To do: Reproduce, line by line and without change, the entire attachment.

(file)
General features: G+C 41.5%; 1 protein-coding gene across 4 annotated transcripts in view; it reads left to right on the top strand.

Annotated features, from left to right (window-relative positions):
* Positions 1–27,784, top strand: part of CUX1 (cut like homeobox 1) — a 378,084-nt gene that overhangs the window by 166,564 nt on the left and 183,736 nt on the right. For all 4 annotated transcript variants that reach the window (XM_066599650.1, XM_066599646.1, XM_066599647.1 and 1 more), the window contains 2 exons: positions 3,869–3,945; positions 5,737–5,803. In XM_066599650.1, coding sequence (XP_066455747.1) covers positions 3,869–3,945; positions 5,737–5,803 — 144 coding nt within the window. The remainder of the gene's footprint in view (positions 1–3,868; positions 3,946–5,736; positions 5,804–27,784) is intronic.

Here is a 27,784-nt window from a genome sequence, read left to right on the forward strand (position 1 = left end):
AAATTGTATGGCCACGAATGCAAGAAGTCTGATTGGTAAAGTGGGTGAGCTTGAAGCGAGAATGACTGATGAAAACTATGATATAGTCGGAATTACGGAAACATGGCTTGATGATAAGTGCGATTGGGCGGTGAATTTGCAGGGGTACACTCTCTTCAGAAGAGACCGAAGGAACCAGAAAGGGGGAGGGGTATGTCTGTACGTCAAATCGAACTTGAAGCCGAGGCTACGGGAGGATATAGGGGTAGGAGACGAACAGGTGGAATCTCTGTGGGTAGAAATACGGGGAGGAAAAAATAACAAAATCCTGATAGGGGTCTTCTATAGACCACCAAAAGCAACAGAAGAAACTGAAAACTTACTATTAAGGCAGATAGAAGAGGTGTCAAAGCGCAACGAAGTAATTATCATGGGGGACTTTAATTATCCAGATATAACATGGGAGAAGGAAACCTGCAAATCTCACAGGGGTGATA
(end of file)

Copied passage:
General features: G+C 41.5%; 1 protein-coding gene across 4 annotated transcripts in view; it reads left to right on the top strand.

Annotated features, from left to right (window-relative positions):
* Positions 1–27,784, top strand: part of CUX1 (cut like homeobox 1) — a 378,084-nt gene that overhangs the window by 166,564 nt on the left and 183,736 nt on the right. For all 4 annotated transcript variants that reach the window (XM_066599650.1, XM_066599646.1, XM_066599647.1 and 1 more), the window contains 2 exons: positions 3,869–3,945; positions 5,737–5,803. In XM_066599650.1, coding sequence (XP_066455747.1) covers positions 3,869–3,945; positions 5,737–5,803 — 144 coding nt within the window. The remainder of the gene's footprint in view (positions 1–3,868; positions 3,946–5,736; positions 5,804–27,784) is intronic.

Here is a 27,784-nt window from a genome sequence, read left to right on the forward strand (position 1 = left end):
AAATTGTATGGCCACGAATGCAAGAAGTCTGATTGGTAAAGTGGGTGAGCTTGAAGCGAGAATGACTGATGAAAACTATGATATAGTCGGAATTACGGAAACATGGCTTGATGATAAGTGCGATTGGGCGGTGAATTTGCAGGGGTACACTCTCTTCAGAAGAGACCGAAGGAACCAGAAAGGGGGAGGGGTATGTCTGTACGTCAAATCGAACTTGAAGCCGAGGCTACGGGAGGATATAGGGGTAGGAGACGAACAGGTGGAATCTCTGTGGGTAGAAATACGGGGAGGAAAAAATAACAAAATCCTGATAGGGGTCTTCTATAGACCACCAAAAGCAACAGAAGAAACTGAAAACTTACTATTAAGGCAGATAGAAGAGGTGTCAAAGCGCAACGAAGTAATTATCATGGGGGACTTTAATTATCCAGATATAACATGGGAGAAGGAAACCTGCAAATCTCACAGGGGTGATA